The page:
Collective name of tissue types that includes epithelial, connective, nervous, and muscular tissues.
Histological term for extracellular material.
Primary Germ Layers
Name of the strata of the first organization of human cells into tissues during development.
Outer layer of germ cells that forms the epidermis and nervous system.
Inner layer of germ cells that forms mucous membranes of digestive and respiratory tracts.
Middle Layer of germ cells that gives rise to muscle, bone, and blood.
Gelatinous tissue composed of collagen fibers and branching cells.
Covers the surface of the body, lines the body cavities and organs, and constitutes the majority of glandular tissue.
Layer between epithelium and underlying connective tissue.
Mucous secreting cell.
Simple Squamous Epithelium
Single layer of flattened cells such as alveoli in the lung.
Simple Cuboidal Epithelium
Single layer of square or round cells such as tubules in the kidney.
Simple Columnar Epithelium
Single layer of tall, narrow cells, oval or sausage shaped nuclei such as the lining of the digestive tract.
Appears as multilayered; some cells don't reach the apical surface but all reach the basement membrane; located in the lining of the upper respiratory tract.
Stratified Squamos Epithelium-Keratinized
Multiple cell layers with cells becoming increasingly flat toward the surface; surfacecovered with a layer of compact dead cells without nuclei.
Stratified Squamos Epithelium-Nonkeratinized
Multiple cell layers with cells becoming increasingly flat toward surface without a superficial layer of dead cells.
Stratified Cuboidal Epithelium
Two or more layers of cells with the surface cells square or round.
Multiple cell layers with cells either round or flat depending on distension.
Type of tissue that is most abundant and serves to support, bind, and protect organs.
Cells that produces fibers and ground substance in connective tissue.
Large phagocytic cells that can engulf and digest microbes and debris.
Cell that synthesizes antibodies.
Cell that secretes heparin and histamine.
Scientific name for a fat cell.
Fibers made of collagen that are tough and flexible but resist stretching.
Thin collagen fibers coated with glycoprotein that form sponge-like frameworks.
Fibers made of elastin which allow stretching and recoiling.
Gelatinous material occupying space around cells and fibers.
Long polysaccharide composed of amino sugars and uronic acid.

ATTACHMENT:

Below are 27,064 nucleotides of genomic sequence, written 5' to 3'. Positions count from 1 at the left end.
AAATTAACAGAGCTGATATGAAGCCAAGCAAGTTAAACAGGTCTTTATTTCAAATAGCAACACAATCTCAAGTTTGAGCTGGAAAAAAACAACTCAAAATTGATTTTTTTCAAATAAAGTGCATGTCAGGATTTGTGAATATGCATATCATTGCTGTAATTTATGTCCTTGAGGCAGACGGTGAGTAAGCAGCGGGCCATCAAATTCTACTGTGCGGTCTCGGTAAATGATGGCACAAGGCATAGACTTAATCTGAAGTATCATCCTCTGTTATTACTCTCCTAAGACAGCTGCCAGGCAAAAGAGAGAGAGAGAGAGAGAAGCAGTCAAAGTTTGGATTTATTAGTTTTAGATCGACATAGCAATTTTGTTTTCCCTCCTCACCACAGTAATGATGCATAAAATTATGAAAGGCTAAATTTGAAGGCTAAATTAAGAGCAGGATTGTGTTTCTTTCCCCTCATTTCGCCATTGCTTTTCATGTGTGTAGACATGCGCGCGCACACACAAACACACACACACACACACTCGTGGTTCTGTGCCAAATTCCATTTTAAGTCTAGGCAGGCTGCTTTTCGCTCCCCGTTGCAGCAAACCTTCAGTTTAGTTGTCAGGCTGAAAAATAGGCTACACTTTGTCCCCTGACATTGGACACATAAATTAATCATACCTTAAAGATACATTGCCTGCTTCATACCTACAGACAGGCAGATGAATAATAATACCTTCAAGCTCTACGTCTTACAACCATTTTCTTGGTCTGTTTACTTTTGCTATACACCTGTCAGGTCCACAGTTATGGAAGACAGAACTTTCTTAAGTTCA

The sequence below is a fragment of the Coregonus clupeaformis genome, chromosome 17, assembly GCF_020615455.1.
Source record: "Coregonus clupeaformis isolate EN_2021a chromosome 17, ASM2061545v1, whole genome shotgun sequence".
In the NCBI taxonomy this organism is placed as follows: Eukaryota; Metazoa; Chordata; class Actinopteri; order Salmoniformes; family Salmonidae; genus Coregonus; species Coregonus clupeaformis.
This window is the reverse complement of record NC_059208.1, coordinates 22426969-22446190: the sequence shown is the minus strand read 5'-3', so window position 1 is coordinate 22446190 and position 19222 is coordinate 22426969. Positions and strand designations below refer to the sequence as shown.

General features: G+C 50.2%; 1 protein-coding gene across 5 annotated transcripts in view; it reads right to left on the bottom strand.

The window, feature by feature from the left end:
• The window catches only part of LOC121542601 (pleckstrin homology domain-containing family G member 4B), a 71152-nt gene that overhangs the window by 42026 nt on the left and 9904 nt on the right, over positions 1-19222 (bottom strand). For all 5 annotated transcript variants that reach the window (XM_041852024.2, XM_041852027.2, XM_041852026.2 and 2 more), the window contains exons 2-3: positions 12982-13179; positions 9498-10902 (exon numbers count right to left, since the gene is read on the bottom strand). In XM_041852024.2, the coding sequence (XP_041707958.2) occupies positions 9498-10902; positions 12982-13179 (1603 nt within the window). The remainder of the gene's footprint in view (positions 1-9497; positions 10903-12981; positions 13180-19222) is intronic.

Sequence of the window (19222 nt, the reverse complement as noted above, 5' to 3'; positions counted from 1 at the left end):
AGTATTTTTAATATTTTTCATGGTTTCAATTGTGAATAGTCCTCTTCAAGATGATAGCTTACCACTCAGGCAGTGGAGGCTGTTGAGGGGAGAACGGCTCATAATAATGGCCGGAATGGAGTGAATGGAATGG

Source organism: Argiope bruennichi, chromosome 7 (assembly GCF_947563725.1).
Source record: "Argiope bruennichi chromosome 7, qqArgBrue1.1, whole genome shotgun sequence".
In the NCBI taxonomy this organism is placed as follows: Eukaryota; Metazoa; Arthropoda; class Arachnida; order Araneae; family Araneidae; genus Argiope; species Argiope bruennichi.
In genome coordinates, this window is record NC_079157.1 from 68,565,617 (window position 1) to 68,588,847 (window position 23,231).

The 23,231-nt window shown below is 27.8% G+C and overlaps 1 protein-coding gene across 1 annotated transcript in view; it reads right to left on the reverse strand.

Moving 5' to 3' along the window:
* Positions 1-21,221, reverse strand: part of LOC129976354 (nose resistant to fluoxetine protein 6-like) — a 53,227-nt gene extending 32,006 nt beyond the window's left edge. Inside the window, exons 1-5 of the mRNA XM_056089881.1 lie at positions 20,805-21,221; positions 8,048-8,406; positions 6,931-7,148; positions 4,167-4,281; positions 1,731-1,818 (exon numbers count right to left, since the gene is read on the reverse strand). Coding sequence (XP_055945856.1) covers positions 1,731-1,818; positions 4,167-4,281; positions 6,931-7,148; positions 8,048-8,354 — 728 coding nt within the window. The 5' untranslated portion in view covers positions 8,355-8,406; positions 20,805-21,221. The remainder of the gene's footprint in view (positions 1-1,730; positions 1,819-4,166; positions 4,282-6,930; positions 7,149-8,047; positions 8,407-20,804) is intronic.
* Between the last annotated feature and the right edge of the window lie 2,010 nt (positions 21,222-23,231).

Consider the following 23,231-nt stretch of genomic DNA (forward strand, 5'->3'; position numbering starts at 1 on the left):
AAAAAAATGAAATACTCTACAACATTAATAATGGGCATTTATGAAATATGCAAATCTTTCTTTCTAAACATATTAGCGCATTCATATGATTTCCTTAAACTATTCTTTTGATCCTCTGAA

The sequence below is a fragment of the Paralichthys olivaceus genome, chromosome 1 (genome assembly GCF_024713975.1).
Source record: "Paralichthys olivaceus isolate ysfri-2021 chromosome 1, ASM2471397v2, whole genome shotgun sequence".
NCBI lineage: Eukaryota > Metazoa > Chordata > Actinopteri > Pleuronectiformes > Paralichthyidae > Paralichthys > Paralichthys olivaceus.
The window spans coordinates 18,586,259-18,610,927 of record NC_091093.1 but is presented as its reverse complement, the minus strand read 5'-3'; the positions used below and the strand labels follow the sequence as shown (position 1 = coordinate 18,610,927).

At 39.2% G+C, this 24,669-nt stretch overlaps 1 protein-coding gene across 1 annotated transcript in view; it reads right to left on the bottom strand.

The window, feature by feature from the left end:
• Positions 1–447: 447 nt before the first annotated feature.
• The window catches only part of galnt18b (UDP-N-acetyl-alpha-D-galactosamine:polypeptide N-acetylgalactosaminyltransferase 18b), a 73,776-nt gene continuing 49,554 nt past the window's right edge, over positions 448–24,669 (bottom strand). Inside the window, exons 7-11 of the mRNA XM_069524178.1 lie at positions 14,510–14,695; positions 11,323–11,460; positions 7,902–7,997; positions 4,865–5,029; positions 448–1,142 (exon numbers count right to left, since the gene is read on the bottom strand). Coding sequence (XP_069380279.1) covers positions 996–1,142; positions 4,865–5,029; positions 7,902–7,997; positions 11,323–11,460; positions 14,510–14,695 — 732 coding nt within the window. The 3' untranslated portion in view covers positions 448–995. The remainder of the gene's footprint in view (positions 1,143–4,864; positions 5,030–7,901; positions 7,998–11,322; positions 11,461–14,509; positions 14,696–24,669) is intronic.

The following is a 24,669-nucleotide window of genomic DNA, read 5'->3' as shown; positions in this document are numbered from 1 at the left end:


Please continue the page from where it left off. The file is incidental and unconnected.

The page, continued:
GAG responsible for the stiffness of cartilage.
A part of the ground substance that helps hold tissue together and slows pathogens by creating thick colloids.
Protein-Carbohydrate complexes that bind plasma membrane proteins to collagen and proteoglycans outside the cell.
Loose Connective Tissue
Type of fibrous connective tissue comprised mostly of ground substance.
Dense Connective Tissue
Type of fibrous connective tissue comprised mostly of cells.
Contains all six connective tissue cell types and has abundant blood vessels.
Mesh of fibers and fibroblasts that forms the structural framework of many organs.
Tissue comprised of mostly adipocytes.
Dense Regular Connective Tissue
Closely packed collagen fibers running parallel to each other.
Cartilage cell that secretes matrix.
Small cavities that contain chondrocytes.
Type of cartilage with very fine collagen fibers that give it a glassy appearance.
Type of cartilage with large amounts of elastin.
Types of collagen with coarse, visible bundles of collagen.
Scientific name for bone tissue.
Type of bone that fills the head of long bones.
Type of bone that forms the external surface of all bones.
Cylindrical arrangements of compact bone.
Layers surrounding the haversian canal where the bone matrix is deposited.
Collective name of haversian canal and surronding lamellae.
Mature bone cells.
Delicate canals radiating from each lacuna which allow osteons to communicate.
Tough fibrous covering on all bone.
Scientific name for red blood cell.
Scientific name for a nerve cell.
Cell that protects and assists neurons.
Cell body of a neuron.
Short branched process that extends from soma and carries impulses toward the soma.
Long process extending from soma that carries impulses away from the soma.
Tissue type that responds to stimulation by contracting.
Muscle type that is usually attached to bone and consists of long, cylindrical fibers.
Cause by overlapping filaments, it gives muscle a banding appearance.
Muscle type found in the heart.
Junctions connecting cardiac myocytes.
Muscle type that lacks striations and is involuntary
Cellular junction that binds neighboring cells firmly and makes them water tight.